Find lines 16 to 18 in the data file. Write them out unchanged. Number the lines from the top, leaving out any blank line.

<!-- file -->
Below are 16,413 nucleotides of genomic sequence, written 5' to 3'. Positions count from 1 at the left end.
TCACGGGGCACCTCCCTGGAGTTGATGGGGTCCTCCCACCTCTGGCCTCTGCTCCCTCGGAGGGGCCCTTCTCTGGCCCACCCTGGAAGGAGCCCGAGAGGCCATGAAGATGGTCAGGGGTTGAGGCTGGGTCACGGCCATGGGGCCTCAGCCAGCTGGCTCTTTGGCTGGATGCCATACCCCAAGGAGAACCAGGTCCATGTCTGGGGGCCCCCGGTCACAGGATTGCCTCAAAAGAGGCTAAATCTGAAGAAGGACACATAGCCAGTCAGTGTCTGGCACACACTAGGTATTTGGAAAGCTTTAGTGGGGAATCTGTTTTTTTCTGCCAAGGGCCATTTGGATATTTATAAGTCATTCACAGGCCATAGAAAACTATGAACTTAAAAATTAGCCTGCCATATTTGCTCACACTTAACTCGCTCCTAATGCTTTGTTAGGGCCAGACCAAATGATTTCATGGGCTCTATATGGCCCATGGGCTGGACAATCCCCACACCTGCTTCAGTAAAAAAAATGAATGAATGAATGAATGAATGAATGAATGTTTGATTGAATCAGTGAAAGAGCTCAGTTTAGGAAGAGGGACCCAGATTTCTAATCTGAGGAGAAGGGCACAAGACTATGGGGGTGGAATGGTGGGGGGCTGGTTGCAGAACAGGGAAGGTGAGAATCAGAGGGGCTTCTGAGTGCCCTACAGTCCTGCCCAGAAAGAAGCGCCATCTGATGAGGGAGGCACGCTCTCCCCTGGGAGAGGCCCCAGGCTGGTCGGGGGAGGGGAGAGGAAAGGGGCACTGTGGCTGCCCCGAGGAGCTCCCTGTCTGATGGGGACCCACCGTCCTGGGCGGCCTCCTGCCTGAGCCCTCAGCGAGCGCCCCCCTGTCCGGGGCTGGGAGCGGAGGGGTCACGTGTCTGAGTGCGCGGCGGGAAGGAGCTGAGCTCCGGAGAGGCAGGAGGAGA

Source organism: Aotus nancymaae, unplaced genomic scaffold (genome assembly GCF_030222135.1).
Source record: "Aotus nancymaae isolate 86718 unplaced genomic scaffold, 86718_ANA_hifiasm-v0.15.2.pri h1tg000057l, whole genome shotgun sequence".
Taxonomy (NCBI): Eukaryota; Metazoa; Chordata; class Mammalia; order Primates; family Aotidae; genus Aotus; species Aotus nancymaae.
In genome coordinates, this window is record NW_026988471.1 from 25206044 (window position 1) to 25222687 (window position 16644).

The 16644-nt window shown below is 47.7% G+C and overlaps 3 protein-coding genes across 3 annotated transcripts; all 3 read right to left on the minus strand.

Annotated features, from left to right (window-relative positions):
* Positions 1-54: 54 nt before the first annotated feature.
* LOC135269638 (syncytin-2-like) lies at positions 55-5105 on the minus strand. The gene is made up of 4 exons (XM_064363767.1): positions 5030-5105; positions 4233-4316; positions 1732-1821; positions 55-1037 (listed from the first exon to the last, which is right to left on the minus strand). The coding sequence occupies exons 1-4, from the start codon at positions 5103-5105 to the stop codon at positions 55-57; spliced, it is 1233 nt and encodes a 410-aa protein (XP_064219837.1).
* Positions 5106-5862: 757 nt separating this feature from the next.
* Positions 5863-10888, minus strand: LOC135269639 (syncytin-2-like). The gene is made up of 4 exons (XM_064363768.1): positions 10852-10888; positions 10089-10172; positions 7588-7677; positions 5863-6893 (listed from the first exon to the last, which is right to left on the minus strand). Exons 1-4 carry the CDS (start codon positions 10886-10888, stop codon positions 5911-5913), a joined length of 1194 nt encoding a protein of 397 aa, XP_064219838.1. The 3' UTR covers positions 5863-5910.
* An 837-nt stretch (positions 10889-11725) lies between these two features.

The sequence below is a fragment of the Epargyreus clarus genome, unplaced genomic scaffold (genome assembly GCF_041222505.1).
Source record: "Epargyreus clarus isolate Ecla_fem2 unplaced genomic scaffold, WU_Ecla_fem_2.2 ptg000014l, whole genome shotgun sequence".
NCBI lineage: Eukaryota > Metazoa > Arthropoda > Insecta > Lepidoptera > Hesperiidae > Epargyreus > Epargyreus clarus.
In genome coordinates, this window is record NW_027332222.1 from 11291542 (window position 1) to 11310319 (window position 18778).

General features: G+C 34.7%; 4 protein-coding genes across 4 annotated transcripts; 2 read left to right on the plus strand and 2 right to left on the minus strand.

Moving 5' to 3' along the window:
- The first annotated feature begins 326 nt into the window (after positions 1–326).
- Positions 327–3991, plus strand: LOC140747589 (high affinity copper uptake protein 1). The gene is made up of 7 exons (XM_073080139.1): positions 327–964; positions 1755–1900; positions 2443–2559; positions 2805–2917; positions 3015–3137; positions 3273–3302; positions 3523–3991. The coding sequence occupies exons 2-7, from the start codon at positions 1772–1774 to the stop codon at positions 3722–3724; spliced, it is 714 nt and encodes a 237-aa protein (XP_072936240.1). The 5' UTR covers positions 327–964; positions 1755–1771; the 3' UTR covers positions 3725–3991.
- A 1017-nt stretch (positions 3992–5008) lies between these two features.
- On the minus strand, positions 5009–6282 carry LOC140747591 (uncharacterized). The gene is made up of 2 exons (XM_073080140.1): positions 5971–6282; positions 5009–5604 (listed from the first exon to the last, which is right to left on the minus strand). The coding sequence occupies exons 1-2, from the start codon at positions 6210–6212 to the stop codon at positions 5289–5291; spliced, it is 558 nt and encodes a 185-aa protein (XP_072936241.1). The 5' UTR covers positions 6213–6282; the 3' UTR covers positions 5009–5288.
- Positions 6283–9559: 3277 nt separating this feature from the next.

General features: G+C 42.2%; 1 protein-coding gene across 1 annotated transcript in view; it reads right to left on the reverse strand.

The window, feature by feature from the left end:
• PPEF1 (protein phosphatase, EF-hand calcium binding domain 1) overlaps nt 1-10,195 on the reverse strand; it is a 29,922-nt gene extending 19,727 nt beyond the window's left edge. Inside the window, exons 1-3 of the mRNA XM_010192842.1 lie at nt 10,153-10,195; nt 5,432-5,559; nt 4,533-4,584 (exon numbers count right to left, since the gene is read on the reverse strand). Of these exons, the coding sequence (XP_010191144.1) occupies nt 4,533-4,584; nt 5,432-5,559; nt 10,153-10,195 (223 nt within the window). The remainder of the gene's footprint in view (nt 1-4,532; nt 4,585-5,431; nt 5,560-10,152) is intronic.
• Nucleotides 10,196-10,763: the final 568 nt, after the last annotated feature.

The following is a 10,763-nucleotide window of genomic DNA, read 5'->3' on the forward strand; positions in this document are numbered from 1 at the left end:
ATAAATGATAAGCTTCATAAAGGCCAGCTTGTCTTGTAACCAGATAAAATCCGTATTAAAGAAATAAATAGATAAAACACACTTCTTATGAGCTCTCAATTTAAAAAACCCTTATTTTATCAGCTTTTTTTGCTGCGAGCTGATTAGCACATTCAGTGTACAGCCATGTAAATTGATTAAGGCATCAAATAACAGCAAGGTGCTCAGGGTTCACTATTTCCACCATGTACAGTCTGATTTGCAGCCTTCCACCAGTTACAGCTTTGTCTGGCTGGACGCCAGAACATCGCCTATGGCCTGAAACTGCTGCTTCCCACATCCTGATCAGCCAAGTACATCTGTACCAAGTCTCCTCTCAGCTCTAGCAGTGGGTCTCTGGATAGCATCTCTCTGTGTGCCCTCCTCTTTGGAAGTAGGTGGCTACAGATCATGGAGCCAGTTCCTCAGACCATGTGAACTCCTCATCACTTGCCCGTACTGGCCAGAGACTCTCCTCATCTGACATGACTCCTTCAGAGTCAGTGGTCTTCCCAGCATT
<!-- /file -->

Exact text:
NCBI lineage: Eukaryota > Metazoa > Arthropoda > Insecta > Lepidoptera > Hesperiidae > Epargyreus > Epargyreus clarus.
In genome coordinates, this window is record NW_027332222.1 from 11291542 (window position 1) to 11310319 (window position 18778).

General features: G+C 34.7%; 4 protein-coding genes across 4 annotated transcripts; 2 read left to right on the plus strand and 2 right to left on the minus strand.